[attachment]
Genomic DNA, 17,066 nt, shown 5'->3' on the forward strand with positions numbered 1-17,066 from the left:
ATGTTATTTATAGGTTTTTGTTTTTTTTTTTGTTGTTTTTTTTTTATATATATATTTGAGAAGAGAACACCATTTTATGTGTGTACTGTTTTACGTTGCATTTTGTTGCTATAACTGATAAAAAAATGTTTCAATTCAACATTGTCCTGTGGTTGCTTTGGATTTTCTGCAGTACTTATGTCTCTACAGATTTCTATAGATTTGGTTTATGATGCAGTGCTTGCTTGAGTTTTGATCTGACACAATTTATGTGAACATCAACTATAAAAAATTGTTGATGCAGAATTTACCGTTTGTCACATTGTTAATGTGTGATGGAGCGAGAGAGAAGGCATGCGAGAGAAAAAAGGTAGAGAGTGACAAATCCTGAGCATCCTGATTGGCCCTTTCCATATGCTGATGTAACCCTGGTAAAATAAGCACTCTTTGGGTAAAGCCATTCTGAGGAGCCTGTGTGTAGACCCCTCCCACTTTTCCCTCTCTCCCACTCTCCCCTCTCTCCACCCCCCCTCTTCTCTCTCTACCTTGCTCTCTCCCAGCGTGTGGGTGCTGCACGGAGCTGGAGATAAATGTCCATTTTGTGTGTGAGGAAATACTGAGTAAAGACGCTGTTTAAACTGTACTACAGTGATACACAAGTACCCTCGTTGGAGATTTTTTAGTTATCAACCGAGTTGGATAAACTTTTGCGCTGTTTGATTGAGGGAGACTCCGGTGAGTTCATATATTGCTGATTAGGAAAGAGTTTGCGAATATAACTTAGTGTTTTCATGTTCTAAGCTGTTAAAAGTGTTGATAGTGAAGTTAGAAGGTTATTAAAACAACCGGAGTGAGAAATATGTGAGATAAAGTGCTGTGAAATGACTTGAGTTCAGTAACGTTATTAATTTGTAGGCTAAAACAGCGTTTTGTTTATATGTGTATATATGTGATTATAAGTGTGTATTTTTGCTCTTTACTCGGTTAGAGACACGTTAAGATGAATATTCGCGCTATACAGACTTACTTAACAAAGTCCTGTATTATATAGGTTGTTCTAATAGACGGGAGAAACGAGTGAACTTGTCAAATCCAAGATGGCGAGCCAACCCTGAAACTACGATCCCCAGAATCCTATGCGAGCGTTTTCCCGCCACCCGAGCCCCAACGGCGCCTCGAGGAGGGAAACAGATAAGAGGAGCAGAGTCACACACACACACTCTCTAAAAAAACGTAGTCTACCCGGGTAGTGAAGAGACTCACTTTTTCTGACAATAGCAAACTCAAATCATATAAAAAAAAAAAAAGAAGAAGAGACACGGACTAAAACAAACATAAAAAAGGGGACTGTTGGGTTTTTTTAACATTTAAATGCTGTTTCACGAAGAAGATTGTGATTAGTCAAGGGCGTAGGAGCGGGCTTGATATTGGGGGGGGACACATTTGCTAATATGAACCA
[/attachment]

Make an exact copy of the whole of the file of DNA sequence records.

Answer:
Genomic DNA, 17,066 nt, shown 5'->3' on the forward strand with positions numbered 1-17,066 from the left:
ATGTTATTTATAGGTTTTTGTTTTTTTTTTTGTTGTTTTTTTTTTATATATATATTTGAGAAGAGAACACCATTTTATGTGTGTACTGTTTTACGTTGCATTTTGTTGCTATAACTGATAAAAAAATGTTTCAATTCAACATTGTCCTGTGGTTGCTTTGGATTTTCTGCAGTACTTATGTCTCTACAGATTTCTATAGATTTGGTTTATGATGCAGTGCTTGCTTGAGTTTTGATCTGACACAATTTATGTGAACATCAACTATAAAAAATTGTTGATGCAGAATTTACCGTTTGTCACATTGTTAATGTGTGATGGAGCGAGAGAGAAGGCATGCGAGAGAAAAAAGGTAGAGAGTGACAAATCCTGAGCATCCTGATTGGCCCTTTCCATATGCTGATGTAACCCTGGTAAAATAAGCACTCTTTGGGTAAAGCCATTCTGAGGAGCCTGTGTGTAGACCCCTCCCACTTTTCCCTCTCTCCCACTCTCCCCTCTCTCCACCCCCCCTCTTCTCTCTCTACCTTGCTCTCTCCCAGCGTGTGGGTGCTGCACGGAGCTGGAGATAAATGTCCATTTTGTGTGTGAGGAAATACTGAGTAAAGACGCTGTTTAAACTGTACTACAGTGATACACAAGTACCCTCGTTGGAGATTTTTTAGTTATCAACCGAGTTGGATAAACTTTTGCGCTGTTTGATTGAGGGAGACTCCGGTGAGTTCATATATTGCTGATTAGGAAAGAGTTTGCGAATATAACTTAGTGTTTTCATGTTCTAAGCTGTTAAAAGTGTTGATAGTGAAGTTAGAAGGTTATTAAAACAACCGGAGTGAGAAATATGTGAGATAAAGTGCTGTGAAATGACTTGAGTTCAGTAACGTTATTAATTTGTAGGCTAAAACAGCGTTTTGTTTATATGTGTATATATGTGATTATAAGTGTGTATTTTTGCTCTTTACTCGGTTAGAGACACGTTAAGATGAATATTCGCGCTATACAGACTTACTTAACAAAGTCCTGTATTATATAGGTTGTTCTAATAGACGGGAGAAACGAGTGAACTTGTCAAATCCAAGATGGCGAGCCAACCCTGAAACTACGATCCCCAGAATCCTATGCGAGCGTTTTCCCGCCACCCGAGCCCCAACGGCGCCTCGAGGAGGGAAACAGATAAGAGGAGCAGAGTCACACACACACACTCTCTAAAAAAACGTAGTCTACCCGGGTAGTGAAGAGACTCACTTTTTCTGACAATAGCAAACTCAAATCATATAAAAAAAAAAAAAGAAGAAGAGACACGGACTAAAACAAACATAAAAAAGGGGACTGTTGGGTTTTTTTAACATTTAAATGCTGTTTCACGAAGAAGATTGTGATTAGTCAAGGGCGTAGGAGCGGGCTTGATATTGGGGGGGGACACATTTGCTAATATGAACCA